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Journal of Science and Medicine in Sport 12 (2009) e2–e3
Letter to the Editor
On analysing and interpreting variability in motor output
A recent article in the Journal of Science and Medicine
in Sport by Chapman et al.1reported data from an empirical
investigation comparing lower extremity joint motions, joint
coordination and muscle recruitment in expert and novice
cyclists. 3D kinematic and intramuscular electromyographic
(EMG) analyses revealed no differences between expert and
novice cyclists for normalised joint angles and velocities of
the pelvis, hip, knee and ankle. However, signiﬁcant dif-
ferences in the strength of sagittal plane kinematics for
hip–ankle and knee–ankle joint couplings were reported, with
expert cyclists displaying tighter coupling relationships than
novice cyclists. Furthermore, signiﬁcant differences between
expert and novice cyclists for all muscle recruitment param-
eters, except timing of peak EMG amplitude, were also
Perhaps the most theoretically interesting ﬁnding to
emerge from this study was that novice cyclists exhibited
signiﬁcantly greater variability in hip–ankle and knee–ankle
joint couplings than expert cyclists. From an information pro-
cessing theoretical perspective, it could be argued that these
results, taken at face value, support the proposition that motor
learning is characterised by progression towards invariance
in motor output2and that movement variability might be a
negative by-product of noise in the central nervous system
that should be minimised or eliminated.3–5 However, from
a dynamical systems theoretical perspective, observed vari-
ability in motor output in both novice and expert cyclists
may not necessarily be a reﬂection of system noise. As
motor learning from a dynamical systems theoretical perspec-
tive is considered to be the search for stable and functional
states of coordination,6it is possible that the greater variabil-
ity displayed by novice cyclists in the relative motion plots
of Fig. 1(b) of Chapman et al.1may represent exploratory
behaviour as the system attempts to discover stable regions
of the ‘perceptual-motor workspace’ or attractor states7that
subserve the production of functional, possibly optimal, coor-
dination solutions. The much narrower bandwidth of motor
variability exhibited by the expert cyclists could also be con-
sidered functional as it may represent subtle adaptations to
continuously ﬂuctuating constraints on action, or ‘control-
lable chaos’ as Kelso and Ding8described it.
There are a number of theoretical and methodological
issues that need to be considered when attempting to estab-
lish the functionality and role of movement variability in
motor control and learning. First, operational analyses, such
as the one conducted by Chapman et al.,1need to be under-
pinned by a scientiﬁcally rigorous theoretical rationale that
should form the basis for hypothesis testing and experi-
mentation. Second, the theoretical framework adopted must
also have the scope to consider alternative interpretations
of motor variability, rather than making the default assump-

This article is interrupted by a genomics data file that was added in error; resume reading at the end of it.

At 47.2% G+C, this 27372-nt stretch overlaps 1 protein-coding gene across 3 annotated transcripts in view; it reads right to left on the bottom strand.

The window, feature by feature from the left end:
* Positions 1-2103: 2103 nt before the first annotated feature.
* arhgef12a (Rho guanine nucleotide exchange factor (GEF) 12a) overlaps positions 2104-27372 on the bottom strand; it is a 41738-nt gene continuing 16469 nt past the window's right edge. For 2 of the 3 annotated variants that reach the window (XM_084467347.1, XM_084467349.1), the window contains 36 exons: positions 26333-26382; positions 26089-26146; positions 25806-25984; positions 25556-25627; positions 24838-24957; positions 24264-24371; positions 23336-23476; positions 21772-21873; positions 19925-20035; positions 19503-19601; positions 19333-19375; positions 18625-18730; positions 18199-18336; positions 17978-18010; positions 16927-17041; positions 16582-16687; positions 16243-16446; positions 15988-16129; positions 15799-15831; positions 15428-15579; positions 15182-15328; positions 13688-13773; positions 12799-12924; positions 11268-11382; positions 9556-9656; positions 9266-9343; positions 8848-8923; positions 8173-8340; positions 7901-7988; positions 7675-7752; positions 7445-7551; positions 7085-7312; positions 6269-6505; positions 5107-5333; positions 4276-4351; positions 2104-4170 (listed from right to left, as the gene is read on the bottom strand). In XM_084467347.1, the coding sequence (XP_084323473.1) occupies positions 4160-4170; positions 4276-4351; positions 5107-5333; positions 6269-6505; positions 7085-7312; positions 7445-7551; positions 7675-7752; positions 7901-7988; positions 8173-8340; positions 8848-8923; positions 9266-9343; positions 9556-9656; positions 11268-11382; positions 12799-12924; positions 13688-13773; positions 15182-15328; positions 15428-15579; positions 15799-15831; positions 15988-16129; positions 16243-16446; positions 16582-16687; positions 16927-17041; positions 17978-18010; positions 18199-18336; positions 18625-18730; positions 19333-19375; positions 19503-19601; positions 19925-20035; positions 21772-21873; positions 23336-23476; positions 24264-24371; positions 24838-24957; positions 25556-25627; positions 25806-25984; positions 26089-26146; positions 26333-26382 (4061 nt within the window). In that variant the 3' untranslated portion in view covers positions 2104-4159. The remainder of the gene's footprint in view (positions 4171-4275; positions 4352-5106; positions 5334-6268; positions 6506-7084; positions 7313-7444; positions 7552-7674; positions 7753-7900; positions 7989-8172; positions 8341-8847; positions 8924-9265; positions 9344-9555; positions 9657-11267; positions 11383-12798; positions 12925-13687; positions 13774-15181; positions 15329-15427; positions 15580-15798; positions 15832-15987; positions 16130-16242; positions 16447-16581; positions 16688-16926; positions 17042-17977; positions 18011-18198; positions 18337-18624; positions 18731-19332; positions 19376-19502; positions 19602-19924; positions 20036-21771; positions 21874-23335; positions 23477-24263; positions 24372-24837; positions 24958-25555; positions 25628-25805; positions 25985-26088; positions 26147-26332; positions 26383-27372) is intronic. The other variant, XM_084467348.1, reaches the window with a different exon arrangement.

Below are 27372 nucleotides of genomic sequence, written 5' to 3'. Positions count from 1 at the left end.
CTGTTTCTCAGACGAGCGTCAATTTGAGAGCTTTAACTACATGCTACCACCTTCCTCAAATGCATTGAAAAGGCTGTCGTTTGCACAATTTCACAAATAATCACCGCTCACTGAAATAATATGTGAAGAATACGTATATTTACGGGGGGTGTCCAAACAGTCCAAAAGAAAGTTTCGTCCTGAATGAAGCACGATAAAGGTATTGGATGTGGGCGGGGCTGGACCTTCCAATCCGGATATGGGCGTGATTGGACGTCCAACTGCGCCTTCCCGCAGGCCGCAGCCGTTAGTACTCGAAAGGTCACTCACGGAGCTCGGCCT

tion that it is an artefact of noise in the system.9Third, the
inverse relationship between movement variability and skill
level is not universally supported in the literature with some
studies actually showing reduced variability in less skilled
performers compared to their more highly skilled counter-
parts [e.g., 10,11]. Similarly, the clinical literature has shown
that patients exhibiting injury or disease, in some cases,
exhibit less variability than healthy controls12,13 although
there can be an increase or decrease of variability depending
on the intrinsic dynamics of the system and the constraints
on action.14,15 Finally, the recent introduction of non-linear
measurement tools16 in empirical studies have revealed that
it is the structure, rather than the magnitude, of movement
variability that appears to be of greater signiﬁcance in under-
standing normal and pathological human perceptual-motor
To summarise, it is proposed that observations of motor
variability require careful consideration to establish its func-
tionality and role during goal-directed movement. Clearly,
the default interpretation that movement variability is syn-
onymous with noise is no longer tenable. However, this is not
to say that all motor variability is functional, but rather, that
not all variability is dysfunctional. Empirical research should
be ﬁrmly based on a theoretical framework, such as dynami-
cal systems theory, that can underpin hypothesis testing and
experimentation. Importantly, it is the structure, rather than
the magnitude, of variability that is important in uncovering
the functionality of this ubiquitous feature of human motor
1440-2440/$ – see front matter © 2009 Sports Medicine Australia. Published by Elsevier Ltd. All rights reserved.
Letter to the Editor / Journal of Science and Medicine in Sport 12 (2009) e2–e3 e3
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variability in postural control. Exerc Sport Sci Rev 2002;30:177–83.
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Paul S. Glazier∗
Centre for Sport and Exercise Science, Shefﬁeld Hallam
University, Collegiate Campus, Shefﬁeld, UK
School of Human Movement Studies, Queensland
University of Technology, Australia
E-mail address: email@example.com (P.S. Glazier)
13 February 2009